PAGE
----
- It is unclear what this measure means for our congregation. It is an area that demands more conversation and review.
- This is the only measure that directly correlates with financial generosity. Our members have been generous in their giving, however, we are just below the national average of percent of household income given. (The national average is 2.5%. We are at approximately at 2.1%.) We have much untapped potential.
5. What energizes and drives the overall satisfaction of our members.
Based on your responses, many different factors drive and energize our congregation-this is a good and healthy thing. The most common drivers of satisfaction are:
a. Persons who serve as leaders in our church are representative of the membership.
b. Our rector is present in times of crisis
c. Our rector helps us accomplish our mission by bringing out the best in everyone
d. Our church does a good job supporting persons in ministry by reminding them that they are making a difference.
Member satisfaction and member energy reveal the most about a congregation’s health, morale and vitality. The CAT groups congregations into one of four groups based on their energy and member satisfaction. Based on your responses, All Saints falls into the “Transformational” group. In fact, we are almost off the charts in terms of both member energy and member satisfaction. Congregations in this group have the capacity to transform people’s lives-in the pews and in the community. The challenge is to avoid complacency. In order to continue to move forward, we as a congregation must figure out how to build on and share our successes and best practices with other congregations.
6. Congregational Priorities
Three top priorities were identified:
1. Create more opportunities for people to form meaningful relationships (for example, small groups, nurtured friendships, shared meals, etc.)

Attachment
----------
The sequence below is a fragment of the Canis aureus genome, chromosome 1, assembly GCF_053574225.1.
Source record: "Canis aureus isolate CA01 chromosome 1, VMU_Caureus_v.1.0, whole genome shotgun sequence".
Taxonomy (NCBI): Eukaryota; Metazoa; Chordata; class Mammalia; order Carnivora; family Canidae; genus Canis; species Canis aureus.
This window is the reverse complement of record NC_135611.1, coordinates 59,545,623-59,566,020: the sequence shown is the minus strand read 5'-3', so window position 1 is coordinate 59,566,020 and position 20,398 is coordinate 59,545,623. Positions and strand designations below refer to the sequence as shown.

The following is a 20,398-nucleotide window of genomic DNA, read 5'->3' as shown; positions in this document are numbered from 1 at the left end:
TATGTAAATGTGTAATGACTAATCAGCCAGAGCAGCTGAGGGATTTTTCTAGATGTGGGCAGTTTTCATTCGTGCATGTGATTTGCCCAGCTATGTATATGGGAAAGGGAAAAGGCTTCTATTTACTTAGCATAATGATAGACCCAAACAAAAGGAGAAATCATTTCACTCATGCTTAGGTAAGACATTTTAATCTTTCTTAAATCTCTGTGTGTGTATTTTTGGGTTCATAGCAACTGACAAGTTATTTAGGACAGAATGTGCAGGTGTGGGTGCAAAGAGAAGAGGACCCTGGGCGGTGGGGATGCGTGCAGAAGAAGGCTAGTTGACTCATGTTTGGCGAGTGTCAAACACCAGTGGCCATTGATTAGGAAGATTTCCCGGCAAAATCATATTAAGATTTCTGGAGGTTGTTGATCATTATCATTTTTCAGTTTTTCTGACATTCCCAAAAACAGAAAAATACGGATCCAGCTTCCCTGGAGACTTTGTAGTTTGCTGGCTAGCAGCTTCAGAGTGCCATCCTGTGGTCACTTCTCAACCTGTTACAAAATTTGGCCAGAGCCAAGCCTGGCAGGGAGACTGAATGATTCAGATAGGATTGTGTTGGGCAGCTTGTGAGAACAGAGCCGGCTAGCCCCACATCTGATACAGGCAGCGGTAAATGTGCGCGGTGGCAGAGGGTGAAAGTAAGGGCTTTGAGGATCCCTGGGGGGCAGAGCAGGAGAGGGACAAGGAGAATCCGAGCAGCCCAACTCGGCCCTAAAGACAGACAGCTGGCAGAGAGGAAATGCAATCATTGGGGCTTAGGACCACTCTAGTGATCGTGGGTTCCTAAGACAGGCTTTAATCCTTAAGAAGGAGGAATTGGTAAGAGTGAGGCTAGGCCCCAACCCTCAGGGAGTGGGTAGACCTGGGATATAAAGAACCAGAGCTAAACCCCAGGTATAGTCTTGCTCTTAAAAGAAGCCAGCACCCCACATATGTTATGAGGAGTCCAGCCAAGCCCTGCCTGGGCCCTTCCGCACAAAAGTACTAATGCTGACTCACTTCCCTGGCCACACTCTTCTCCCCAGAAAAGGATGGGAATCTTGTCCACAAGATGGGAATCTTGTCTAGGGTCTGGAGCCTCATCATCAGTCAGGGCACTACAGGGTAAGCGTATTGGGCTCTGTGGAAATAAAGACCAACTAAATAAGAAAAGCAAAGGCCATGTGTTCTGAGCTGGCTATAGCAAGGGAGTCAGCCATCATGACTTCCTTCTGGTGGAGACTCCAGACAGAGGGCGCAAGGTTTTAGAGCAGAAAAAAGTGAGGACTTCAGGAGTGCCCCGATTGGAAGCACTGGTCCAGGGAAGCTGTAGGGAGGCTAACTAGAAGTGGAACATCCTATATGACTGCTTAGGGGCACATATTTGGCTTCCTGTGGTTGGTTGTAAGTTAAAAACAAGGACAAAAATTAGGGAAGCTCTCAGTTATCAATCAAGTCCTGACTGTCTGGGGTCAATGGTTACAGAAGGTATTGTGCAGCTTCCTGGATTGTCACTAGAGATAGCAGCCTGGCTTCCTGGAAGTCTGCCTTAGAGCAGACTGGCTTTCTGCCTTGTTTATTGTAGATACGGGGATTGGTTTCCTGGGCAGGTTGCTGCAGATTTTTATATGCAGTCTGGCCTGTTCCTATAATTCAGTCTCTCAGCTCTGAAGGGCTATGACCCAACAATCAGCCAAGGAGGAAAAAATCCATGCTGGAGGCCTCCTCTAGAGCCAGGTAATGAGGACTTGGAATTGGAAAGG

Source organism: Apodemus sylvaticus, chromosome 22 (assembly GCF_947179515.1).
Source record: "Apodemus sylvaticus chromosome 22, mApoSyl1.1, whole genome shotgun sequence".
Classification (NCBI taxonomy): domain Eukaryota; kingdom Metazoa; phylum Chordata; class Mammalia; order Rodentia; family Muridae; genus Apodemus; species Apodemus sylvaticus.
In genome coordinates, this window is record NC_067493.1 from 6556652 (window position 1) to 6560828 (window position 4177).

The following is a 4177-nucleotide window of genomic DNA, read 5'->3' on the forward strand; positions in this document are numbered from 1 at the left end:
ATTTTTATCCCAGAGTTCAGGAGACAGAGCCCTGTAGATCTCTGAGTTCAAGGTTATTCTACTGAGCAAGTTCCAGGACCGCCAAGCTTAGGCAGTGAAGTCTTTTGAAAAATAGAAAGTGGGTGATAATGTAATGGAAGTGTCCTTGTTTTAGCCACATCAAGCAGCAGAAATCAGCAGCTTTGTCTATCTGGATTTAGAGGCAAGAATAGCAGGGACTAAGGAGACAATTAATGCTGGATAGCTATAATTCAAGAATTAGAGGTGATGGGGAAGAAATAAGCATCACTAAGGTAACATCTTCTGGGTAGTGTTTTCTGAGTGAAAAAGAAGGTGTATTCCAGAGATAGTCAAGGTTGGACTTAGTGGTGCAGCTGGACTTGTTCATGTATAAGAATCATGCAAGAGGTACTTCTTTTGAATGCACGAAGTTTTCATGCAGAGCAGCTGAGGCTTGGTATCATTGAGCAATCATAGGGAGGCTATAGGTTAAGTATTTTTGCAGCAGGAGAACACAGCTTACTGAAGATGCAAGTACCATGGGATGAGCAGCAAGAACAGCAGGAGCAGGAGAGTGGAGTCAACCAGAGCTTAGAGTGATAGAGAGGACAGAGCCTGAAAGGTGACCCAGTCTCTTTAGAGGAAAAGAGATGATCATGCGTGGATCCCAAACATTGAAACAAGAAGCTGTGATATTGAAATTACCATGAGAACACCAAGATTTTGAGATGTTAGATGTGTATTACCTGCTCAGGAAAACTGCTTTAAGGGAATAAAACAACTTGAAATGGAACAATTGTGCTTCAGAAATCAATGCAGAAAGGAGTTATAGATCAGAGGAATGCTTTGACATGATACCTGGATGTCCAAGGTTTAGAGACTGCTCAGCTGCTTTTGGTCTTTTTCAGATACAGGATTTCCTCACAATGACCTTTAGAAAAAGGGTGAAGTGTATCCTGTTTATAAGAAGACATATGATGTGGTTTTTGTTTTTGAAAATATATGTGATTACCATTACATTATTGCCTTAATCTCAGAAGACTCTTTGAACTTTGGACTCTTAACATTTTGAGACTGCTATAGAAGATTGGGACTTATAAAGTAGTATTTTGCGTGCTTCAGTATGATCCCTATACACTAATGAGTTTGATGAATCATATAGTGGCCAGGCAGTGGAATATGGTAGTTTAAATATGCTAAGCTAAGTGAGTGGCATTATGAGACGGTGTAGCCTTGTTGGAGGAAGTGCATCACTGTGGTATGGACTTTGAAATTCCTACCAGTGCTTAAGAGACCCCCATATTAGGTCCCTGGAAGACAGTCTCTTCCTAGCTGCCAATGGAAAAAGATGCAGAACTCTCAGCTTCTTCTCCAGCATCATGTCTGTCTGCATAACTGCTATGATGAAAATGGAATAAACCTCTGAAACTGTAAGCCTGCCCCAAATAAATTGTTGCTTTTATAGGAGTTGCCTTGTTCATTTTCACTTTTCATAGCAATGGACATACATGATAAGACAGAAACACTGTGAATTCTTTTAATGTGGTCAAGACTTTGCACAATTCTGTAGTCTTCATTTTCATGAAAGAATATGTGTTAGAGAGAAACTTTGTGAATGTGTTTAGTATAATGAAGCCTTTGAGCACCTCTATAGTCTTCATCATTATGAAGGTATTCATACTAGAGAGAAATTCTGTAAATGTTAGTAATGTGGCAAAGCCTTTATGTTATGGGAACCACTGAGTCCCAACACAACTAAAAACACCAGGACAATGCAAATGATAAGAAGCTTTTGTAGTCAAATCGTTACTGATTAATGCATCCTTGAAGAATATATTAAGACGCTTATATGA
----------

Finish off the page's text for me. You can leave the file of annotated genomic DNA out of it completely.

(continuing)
2. Develop and implement a comprehensive strategy to reach new people and incorporate them into the life of the church.
3. Work as an advocate for social and institutional change so that society might better reflect the values of the kingdom of God.
- Most congregations rank this very low on their list of priorities
- Most congregations rank this very low on their list of priorities
Priorities #1 and #3 were ranked highly by respondents of all age groups. One additional priority was shared by all age groups:
4. Work to renew and revitalize the community around the church by building coalitions with partners that share this vision and commitment.
A notable indicator of a healthy and thriving congregation is its degree of external focus. The priorities we have identified largely demonstrate our desire to continue to grow our church and to expand our mission and ministries within our community. It also demonstrates our commitment to effect institutional and societal change. However, the top priority identified is that we work on growing closer to each other and focus on forming more meaningful relationships with one another. We as a community must determine how we reconcile these desires to look both inward and expand outward.
In summary, we are an exceptional congregation. Our connection to one another and our ministries to the world are vital and life changing. Through the CAT, we affirmed our satisfaction with the work that we have done and the community we have built thus far. We have much to celebrate and be thankful for; our task now is to explore where we want to go next. How do we increase our connectedness to God and to each other while still joyfully sharing the Gospel with the world? What is it that God is calling us to in this next chapter of our life in ministry together? What is the vision for how we will live our mission in the coming years?
Thank you for your thoughts and responses to the CAT. The clergy and vestry are excited to lead the discussion about our next steps. Together, we will continue to make All Saints a leader and change-agent in our community and the world.